What is interesting about the Supreme Court decision is how it came about. This is related by Leonen in his dissent. In case you can’t spare the time to read, let me give you a condensed version:

  1. A draft decision was submitted by the member in charge early this year. This draft mainly adopted Enrile’s legal arguments. Leonen and Associate Justice Estela Perlas-Bernabe submitted their reflections on this issue, and refutations and arguments were exchanged in writing. Their point was that the Sandiganbayan committed no grave abuse of discretion, and Enrile’s petition should be dismissed.
  2. “When this case was called again for deliberation during the En Banc session on Aug. 11, 2015, the member in charge (now the ponente) proposed the idea of dropping all discussion on the legal points pertaining to whether bail was a matter of right and focusing the grant of bail on ‘humanitarian’ grounds. The member in charge committed to circulate a draft for the consideration of all justices.” And Leonen averred that he was open to listen to all arguments.
  3. A revised draft was circulated on Aug. 14, based on granting bail to Enrile based on his medical condition. Leonen responded with a letter to the justices, stating that this new proposal gave rise to certain new issues which had to be threshed out thoroughly.
  4. During the Aug. 18 en banc, the ponente would not agree to wait for more extensive written reflections on the points raised by Leonen. “Insisting on a vote, he thus declared that he was abandoning the Aug. 14, 2015 circulated draft centering on release on bail on humanitarian grounds for his earlier version premised on the idea that bail was a matter of right based on judicial notice and the judicial declaration of the existence of two mitigating circumstances.” (The vote was 8-4.)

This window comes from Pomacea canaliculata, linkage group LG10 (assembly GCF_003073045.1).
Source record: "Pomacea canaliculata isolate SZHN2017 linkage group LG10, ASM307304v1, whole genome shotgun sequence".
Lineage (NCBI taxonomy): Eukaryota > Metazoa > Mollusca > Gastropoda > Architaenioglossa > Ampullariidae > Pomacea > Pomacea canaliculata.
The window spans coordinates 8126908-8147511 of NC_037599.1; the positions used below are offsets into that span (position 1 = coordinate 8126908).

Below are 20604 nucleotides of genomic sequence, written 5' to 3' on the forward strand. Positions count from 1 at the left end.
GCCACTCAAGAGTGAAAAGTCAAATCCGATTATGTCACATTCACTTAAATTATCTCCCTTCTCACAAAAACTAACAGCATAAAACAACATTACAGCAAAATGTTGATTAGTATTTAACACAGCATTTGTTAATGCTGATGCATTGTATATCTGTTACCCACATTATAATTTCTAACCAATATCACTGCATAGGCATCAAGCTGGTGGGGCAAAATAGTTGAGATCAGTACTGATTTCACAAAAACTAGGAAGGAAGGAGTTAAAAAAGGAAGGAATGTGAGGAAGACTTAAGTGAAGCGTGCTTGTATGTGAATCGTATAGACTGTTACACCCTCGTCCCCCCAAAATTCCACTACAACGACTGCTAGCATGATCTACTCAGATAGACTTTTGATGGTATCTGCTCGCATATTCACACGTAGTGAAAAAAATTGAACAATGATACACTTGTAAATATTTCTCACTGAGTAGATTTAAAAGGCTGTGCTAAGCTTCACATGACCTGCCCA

5. On the afternoon of Aug. 18, at about 3 p.m., “the ponente passed around a final copy of the majority opinion which was not the version voted upon during the morning’s deliberation. Rather, the copy offered for signature was substantially the Aug. 14, 2015 circulated version granting bail on humanitarian grounds.”
  6. This ponencia does away with Enrile’s entire argument thusly: “Yet, we do not now determine the question of whether or not Enrile’s averment on the presence of the two mitigating circumstances could entitle him to bail despite the crime alleged against him being punishable with reclusion perpetua, simply because the determination, being primarily factual in context, is ideally to be made by the trial court.”

I do not doubt Leonen’s version. And the way this whole issue was handled reminds me of how the Supreme Court under Renato Corona handled the GMA travel issue. Forcing through. What kind of decision-making is this?

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TAGS: Antonio Carpio, Bail, Juan Ponce Enrile, Lourdes Sereno, Marvic Leonen, plunder, pork barrel scam, Renato corona, Sandiganbayan, Supreme Court